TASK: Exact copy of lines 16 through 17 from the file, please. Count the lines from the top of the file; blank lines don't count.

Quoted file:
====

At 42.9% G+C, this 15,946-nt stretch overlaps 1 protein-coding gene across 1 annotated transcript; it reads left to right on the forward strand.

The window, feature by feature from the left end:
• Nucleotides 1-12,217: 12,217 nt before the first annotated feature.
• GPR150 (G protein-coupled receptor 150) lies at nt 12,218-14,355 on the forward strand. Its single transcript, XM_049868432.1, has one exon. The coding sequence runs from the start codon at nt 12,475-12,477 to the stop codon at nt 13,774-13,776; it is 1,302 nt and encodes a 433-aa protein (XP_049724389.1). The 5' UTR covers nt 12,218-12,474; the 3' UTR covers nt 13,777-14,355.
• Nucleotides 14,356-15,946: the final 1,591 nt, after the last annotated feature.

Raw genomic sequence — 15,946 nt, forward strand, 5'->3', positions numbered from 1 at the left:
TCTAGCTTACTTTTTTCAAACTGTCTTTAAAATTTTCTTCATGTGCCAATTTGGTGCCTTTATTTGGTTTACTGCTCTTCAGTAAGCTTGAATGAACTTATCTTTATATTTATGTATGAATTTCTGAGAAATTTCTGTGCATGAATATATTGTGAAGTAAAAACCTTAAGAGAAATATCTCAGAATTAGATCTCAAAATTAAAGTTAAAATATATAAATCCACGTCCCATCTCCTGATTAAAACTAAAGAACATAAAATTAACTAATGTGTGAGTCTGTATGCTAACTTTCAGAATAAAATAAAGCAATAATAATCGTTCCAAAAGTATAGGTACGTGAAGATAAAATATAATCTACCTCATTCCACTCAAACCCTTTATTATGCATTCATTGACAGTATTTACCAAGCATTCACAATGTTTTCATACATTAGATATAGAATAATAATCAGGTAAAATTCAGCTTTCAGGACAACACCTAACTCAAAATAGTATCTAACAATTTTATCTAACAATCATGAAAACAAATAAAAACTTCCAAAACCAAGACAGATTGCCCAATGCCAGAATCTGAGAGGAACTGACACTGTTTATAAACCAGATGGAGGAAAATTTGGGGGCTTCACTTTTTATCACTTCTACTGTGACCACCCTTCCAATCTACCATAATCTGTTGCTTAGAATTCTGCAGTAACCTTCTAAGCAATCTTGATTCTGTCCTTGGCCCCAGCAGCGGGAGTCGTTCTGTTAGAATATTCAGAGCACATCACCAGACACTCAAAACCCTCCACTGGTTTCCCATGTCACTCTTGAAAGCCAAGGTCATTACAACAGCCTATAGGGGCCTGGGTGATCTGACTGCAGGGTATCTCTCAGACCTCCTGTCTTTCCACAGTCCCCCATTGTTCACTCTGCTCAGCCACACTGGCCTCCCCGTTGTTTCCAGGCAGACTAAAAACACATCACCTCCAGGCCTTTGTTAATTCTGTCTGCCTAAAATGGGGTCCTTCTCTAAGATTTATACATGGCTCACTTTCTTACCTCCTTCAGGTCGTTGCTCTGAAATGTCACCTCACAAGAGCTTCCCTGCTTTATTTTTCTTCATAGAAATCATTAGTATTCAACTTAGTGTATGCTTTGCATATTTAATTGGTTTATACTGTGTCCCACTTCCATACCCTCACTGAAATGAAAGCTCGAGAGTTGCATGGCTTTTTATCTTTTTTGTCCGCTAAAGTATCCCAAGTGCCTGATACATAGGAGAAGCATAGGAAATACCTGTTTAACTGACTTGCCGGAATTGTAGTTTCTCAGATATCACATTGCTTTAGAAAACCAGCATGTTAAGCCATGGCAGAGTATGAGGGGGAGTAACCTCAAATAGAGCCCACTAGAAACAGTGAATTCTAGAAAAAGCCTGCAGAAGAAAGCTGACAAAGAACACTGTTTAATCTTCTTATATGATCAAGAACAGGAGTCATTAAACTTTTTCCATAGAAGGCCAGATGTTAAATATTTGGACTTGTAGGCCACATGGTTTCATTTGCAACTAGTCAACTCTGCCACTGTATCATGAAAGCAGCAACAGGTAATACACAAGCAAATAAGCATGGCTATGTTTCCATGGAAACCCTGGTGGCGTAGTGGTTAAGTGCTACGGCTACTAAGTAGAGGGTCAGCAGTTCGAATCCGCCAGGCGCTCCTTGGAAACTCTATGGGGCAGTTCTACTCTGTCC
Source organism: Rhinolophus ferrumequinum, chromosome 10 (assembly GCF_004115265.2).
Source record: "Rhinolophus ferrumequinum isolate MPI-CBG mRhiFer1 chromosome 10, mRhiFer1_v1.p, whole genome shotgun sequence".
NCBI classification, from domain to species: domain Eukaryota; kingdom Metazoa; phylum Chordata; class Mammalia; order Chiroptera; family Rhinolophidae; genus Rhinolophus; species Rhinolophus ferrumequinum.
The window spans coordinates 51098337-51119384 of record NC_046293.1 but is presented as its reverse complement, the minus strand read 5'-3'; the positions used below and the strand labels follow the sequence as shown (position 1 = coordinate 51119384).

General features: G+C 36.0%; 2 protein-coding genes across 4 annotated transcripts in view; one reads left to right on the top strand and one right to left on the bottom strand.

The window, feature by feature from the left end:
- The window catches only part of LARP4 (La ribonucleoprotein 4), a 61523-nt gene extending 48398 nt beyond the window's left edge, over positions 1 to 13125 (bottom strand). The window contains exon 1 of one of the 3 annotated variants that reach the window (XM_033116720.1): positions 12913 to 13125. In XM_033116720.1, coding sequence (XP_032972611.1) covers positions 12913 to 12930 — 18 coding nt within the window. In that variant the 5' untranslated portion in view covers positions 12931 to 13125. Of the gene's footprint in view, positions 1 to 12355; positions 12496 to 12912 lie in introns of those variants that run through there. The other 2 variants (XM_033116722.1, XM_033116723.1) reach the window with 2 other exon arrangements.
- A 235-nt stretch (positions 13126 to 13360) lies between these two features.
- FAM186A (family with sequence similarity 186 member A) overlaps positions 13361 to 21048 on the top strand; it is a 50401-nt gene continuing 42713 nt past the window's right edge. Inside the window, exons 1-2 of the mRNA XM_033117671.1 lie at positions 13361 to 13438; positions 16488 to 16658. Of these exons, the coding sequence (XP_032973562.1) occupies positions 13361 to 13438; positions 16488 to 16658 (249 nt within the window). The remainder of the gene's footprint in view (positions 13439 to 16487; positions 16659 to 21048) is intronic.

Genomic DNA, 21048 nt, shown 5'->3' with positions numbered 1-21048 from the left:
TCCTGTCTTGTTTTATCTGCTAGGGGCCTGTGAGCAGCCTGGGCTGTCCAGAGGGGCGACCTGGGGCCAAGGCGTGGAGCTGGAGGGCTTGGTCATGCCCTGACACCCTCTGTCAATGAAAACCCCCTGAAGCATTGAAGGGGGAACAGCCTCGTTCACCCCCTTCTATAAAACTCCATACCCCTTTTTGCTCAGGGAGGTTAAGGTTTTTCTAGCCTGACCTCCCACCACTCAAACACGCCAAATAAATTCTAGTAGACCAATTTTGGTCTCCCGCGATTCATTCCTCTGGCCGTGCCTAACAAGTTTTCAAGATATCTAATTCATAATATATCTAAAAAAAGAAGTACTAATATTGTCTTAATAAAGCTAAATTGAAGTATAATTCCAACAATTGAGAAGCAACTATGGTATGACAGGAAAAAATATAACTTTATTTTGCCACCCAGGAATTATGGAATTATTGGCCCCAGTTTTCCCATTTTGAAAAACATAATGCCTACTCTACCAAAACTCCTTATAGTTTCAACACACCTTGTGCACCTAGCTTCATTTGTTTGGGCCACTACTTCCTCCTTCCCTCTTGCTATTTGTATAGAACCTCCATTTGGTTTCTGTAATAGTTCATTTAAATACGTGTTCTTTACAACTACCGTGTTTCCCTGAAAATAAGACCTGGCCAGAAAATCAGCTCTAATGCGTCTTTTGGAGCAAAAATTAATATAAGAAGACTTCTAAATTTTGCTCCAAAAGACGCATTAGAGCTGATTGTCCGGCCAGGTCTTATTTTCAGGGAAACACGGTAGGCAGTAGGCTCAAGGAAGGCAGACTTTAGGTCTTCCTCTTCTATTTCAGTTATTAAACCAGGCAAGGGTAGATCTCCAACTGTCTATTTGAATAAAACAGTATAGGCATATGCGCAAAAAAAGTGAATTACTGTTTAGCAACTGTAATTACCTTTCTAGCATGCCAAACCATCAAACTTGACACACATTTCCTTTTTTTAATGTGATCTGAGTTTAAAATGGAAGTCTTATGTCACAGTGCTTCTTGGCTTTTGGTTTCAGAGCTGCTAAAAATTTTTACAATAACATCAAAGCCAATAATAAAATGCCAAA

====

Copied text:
- FAM186A (family with sequence similarity 186 member A) overlaps positions 13361 to 21048 on the top strand; it is a 50401-nt gene continuing 42713 nt past the window's right edge. Inside the window, exons 1-2 of the mRNA XM_033117671.1 lie at positions 13361 to 13438; positions 16488 to 16658. Of these exons, the coding sequence (XP_032973562.1) occupies positions 13361 to 13438; positions 16488 to 16658 (249 nt within the window). The remainder of the gene's footprint in view (positions 13439 to 16487; positions 16659 to 21048) is intronic.

Genomic DNA, 21048 nt, shown 5'->3' with positions numbered 1-21048 from the left: